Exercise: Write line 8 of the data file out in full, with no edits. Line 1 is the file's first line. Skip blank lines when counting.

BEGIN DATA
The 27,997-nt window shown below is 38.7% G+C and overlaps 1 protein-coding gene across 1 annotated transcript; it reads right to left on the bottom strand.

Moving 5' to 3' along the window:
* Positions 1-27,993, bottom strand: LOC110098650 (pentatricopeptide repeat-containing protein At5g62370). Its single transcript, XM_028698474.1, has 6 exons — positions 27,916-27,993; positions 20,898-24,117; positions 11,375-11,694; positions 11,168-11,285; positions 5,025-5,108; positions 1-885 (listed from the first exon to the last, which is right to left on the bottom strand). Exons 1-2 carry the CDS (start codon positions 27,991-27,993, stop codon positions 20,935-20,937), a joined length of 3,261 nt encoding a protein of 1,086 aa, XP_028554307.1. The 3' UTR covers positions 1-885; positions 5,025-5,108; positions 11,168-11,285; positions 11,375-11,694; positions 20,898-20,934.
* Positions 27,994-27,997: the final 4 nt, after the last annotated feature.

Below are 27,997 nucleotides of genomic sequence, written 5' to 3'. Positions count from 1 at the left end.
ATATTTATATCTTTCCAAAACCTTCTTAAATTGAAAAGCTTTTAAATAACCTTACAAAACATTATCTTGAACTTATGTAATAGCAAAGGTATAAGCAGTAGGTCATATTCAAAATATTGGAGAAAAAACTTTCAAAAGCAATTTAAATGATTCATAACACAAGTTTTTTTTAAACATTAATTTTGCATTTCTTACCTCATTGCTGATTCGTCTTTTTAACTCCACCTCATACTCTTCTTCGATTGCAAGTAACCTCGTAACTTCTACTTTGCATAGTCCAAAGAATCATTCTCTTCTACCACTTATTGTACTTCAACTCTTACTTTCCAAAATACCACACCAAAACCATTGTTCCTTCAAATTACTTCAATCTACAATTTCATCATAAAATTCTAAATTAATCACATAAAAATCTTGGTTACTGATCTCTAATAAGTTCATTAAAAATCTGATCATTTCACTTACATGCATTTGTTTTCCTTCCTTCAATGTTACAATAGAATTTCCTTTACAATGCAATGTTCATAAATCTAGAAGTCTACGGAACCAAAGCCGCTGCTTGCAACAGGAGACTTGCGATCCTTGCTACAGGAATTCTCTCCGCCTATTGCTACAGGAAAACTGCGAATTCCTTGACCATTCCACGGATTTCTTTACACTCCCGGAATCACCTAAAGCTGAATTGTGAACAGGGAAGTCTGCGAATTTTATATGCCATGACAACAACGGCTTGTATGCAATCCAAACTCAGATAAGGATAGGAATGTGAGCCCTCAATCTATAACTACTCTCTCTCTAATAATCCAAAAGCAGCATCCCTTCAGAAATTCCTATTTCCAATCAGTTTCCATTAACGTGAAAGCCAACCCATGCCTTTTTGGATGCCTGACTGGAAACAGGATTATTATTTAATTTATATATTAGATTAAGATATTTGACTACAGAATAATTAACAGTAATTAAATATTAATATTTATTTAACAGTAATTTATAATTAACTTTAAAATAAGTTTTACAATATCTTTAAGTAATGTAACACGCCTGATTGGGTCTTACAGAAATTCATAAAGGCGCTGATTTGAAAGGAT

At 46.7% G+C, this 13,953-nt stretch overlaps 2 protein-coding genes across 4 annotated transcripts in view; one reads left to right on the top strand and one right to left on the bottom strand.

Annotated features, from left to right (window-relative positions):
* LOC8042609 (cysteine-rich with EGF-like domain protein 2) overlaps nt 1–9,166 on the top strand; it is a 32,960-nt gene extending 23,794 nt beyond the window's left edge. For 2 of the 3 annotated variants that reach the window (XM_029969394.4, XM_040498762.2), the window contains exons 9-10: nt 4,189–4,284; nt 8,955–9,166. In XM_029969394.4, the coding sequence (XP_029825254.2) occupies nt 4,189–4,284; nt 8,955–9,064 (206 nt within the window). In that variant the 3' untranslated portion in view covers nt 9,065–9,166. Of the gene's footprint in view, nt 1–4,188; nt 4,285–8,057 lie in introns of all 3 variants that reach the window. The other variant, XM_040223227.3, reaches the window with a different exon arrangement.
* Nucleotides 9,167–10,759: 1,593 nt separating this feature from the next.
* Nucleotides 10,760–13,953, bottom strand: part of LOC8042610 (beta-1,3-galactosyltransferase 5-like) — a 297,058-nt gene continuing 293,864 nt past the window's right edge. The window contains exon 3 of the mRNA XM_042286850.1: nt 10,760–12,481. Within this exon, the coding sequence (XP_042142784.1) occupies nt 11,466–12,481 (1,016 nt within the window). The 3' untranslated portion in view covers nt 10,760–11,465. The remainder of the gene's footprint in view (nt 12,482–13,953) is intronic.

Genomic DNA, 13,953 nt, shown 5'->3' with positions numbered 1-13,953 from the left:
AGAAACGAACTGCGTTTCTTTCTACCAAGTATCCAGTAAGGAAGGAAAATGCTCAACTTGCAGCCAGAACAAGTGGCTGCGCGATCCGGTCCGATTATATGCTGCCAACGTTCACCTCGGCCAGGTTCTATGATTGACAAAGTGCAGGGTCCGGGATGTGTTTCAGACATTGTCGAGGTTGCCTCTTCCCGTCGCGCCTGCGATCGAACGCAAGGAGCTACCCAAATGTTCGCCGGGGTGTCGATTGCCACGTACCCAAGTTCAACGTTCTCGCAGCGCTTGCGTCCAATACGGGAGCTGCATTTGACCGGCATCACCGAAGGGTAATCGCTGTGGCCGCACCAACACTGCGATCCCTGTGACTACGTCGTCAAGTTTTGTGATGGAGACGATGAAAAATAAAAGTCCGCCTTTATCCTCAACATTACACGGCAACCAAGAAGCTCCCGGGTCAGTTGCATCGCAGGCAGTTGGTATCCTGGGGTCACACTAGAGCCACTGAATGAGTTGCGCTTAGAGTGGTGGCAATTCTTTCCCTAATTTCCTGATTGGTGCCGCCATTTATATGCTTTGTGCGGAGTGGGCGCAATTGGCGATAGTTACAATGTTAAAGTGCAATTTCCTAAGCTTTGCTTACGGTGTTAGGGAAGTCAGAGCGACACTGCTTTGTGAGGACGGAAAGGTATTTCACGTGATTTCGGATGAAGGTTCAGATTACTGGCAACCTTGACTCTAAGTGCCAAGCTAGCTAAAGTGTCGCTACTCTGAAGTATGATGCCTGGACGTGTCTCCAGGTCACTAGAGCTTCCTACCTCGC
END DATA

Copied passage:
Annotated features, from left to right (window-relative positions):